When characters in fantasy fiction sit down to a meal, we have a pretty god idea of what to expect. If the setting is Europe-ish, you can count on hearty bowls of stew, roasted meats dripping with savory juices, ripe wheels of cheese, and maybe a little bread to dab up the sauce with. If the setting is Asia-ish, expect sizzling pans of vegetables and fish, skewers of meat steaming with spices both hot and sweet, and maybe a little rice rice to dab up the sauce with. (And I’m sure some of you out there who have read books I haven’t can tell us what food to expect in Africa-ish, Americas-ish, or other-ish settings.) The trouble with this picture of food is, historically speaking, it’s backwards. The sizzling meats, steaming vegetables, and spicy sauces are not the food. The bread, rice, and other grains are the food.
Everyone needs to eat. The human body requires a certain number of calories and a combination of proteins in order to function. All over the world, human cultures have evolved food traditions that deliver those requirements for the majority of people. (We wouldn’t be here if they hadn’t.) In the richer parts of the modern world, we can afford to worry about how much fat, salt, sugar, and other bad things we put in our bodies. For most people throughout history, the bigger problem was getting enough of the good things.
Meat was out of the question for most people most of the time in agrarian societies. Animals consume vast amounts of fodder and water compared to the nutritional value of their meat. For people on the coast, fish could be a viable source of nutrition, but most coastal fish stocks are not large enough to sustain a large human population on their own. Vegetables are efficient at turning water, soil, and sun into things people can eat, but not all plants can sustain a whole society. For a staple crop you need something that is easy to grow in large quantities, that grows quickly, and that has a high yield of calories and proteins for the land it takes up and the labor it takes to grow. In most of the world’s inhabited environments, that means one thing: grains.
The variety of grains grown and eaten around the world is enormous: barley, corn (maize), millet, oats, quinoa, rice, rye, sorghum, spelt, teff, and wheat are just a few of the major types, each with many sub-varieties. Some other non-grain plants have also been important as staples, such as potatoes, yams, and taro. What these plants have in common is that they are rich in carbohydrates. These carbohydrates provide most of the calories that made up historical diets. It could come in many forms: raised bread, flatbread, porridge, pasta, or just whole cooked grains. Traditional food from most parts of the world consists of two things: a big pile of carbohydrates and a little bit of whatever meat scraps, fish bits, cheese, vegetables, or spices you could scrounge up to put on top of it so it didn’t taste like you were eating a big pile of carbohydrates. For most people in most pre-industrial societies, that’s the food.
Thoughts for writers
Imagining a world that does not work like our modern world means imagining all its pieces, even the ones that seem trivial, like what’s for dinner. Those of us who live in the richer parts of the industrialized world today have a lot of choices about our food that just weren’t available to most people in the past. So, if you’re a responsible writer, you look at histories and primary sources to get an idea of what people in societies similar to the ones you’re inventing ate, but even there you’ll run into problems because the primary sources of almost any age are mostly written by, for, and about the rich.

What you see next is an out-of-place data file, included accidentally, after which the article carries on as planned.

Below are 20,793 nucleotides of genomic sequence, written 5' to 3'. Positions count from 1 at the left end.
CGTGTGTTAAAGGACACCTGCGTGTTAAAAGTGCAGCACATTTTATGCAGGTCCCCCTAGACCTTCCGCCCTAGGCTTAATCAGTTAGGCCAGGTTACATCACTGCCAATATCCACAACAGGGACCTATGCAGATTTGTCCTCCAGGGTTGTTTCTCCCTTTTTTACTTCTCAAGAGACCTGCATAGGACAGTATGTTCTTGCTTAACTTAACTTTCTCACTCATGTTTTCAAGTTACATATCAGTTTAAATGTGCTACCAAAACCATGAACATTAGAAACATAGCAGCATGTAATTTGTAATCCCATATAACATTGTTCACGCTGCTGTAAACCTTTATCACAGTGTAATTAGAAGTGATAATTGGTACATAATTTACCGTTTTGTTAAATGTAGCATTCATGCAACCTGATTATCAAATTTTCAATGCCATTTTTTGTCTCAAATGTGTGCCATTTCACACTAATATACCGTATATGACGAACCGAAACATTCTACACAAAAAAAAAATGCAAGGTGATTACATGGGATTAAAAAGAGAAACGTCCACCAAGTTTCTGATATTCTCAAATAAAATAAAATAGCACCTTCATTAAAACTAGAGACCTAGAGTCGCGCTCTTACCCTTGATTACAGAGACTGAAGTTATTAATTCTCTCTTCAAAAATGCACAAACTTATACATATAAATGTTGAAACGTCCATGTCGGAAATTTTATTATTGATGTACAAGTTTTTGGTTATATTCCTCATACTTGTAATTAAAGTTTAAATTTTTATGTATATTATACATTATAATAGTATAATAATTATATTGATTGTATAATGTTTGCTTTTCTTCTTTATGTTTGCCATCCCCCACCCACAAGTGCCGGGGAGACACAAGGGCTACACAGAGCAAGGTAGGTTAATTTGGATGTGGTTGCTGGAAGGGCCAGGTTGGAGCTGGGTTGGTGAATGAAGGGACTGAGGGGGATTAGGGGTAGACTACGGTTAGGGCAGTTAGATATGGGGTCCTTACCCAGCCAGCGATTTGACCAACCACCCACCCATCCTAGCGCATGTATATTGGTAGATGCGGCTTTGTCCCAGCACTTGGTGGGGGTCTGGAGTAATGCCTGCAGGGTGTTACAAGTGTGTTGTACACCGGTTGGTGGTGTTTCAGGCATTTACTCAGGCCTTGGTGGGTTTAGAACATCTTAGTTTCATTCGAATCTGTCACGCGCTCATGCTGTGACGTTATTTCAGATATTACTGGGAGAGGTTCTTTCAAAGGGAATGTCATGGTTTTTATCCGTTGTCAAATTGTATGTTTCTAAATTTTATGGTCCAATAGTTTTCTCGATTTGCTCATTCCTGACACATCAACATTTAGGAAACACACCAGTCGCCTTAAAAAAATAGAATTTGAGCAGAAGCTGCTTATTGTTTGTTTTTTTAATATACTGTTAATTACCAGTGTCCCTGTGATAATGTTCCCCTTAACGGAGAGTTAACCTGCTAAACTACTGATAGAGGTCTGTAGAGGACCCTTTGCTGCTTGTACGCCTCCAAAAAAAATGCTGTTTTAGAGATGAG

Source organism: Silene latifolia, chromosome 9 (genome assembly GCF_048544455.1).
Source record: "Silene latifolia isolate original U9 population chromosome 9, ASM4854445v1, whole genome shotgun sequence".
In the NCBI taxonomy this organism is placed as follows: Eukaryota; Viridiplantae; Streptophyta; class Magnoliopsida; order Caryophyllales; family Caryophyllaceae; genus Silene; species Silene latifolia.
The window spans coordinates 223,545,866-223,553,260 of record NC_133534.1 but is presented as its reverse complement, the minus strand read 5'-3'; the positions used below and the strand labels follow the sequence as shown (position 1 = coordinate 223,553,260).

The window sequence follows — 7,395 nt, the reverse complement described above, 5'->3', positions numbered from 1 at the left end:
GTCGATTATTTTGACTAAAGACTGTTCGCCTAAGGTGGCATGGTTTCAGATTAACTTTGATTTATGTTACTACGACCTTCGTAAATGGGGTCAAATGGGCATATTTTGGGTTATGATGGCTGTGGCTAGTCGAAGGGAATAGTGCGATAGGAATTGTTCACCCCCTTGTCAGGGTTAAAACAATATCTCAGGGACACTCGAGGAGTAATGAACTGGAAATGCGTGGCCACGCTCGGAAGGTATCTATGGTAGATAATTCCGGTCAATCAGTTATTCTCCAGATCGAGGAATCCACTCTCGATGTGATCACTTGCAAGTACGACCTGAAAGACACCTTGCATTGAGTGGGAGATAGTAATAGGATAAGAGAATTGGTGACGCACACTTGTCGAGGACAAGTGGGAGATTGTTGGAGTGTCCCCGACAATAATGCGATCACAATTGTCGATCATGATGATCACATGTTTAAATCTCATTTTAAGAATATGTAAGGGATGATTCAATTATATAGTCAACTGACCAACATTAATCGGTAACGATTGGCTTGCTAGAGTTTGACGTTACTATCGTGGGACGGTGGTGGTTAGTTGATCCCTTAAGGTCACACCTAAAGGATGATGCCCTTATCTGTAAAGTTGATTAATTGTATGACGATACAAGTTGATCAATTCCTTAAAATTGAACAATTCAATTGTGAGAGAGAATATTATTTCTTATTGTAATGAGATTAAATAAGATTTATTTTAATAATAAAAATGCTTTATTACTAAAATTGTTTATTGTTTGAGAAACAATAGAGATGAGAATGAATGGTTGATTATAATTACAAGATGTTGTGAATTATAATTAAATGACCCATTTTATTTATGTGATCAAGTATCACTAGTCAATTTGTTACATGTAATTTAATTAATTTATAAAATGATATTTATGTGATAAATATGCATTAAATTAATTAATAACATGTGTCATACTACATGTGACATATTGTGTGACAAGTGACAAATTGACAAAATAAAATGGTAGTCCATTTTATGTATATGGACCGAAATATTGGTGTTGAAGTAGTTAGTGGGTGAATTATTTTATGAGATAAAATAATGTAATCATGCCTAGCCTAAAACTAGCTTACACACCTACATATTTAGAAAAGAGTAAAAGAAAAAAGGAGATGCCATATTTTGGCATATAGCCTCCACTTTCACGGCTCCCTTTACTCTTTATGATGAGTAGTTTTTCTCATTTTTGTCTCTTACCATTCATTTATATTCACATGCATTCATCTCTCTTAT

For much of history, only the rich could afford to eat what they liked on a regular basis and they gravitated towards foods that were meaty and rich in fats, salt, and sugars, which are more expensive to produce than basic staple grains—thus showing off their wealth—and taste better, too. Whenever poorer people could afford to, they tended to emulate the food of the wealthy as a way of asserting social status (and eating something that didn’t taste like cardboard for a change). Historical cookery books and accounts of feasts tend to focus on these richer dishes because, for one thing, they were more interesting than the usual carbohydrates and, for another, everybody already knew about and expected the carbs.
As important as primary sources are, we have to handle them carefully and critically. If we don’t have contrasting sources to compare them against (because not a lot of peasants wrote books about what they ate for dinner), we have to hold them up against economic and social realities. The reality for most people was that meat was expensive, vegetables were seasonal, and sugar, fat, salt, and spices were precious luxuries reserved for special occasions, if you could get them at all.
Grains. They’re what’s for diner.
Images: A banquet for Babur from Babur-nama via Wikimedia (c. 1540; painting). Tacos, photograph by Ewan Munro via Wikimedia. Spaghetti and meatballs, photograph by alanagkelly via Wikimedia. Sushi, photography by bluewaikiki.com via Wikimedia. Wedding of Peleus and Thetis, Harley 4431 via British Library (currently British Library; c. 1410-1414; paint on vellum; attributed to the Master of the Cité des Dames). Text by Erik Jensen
History for Writers is a weekly feature which looks at how history can be a fiction writer’s most useful tool. From worldbuilding to dialogue, history helps you write. Check out the introduction to History for Writers here.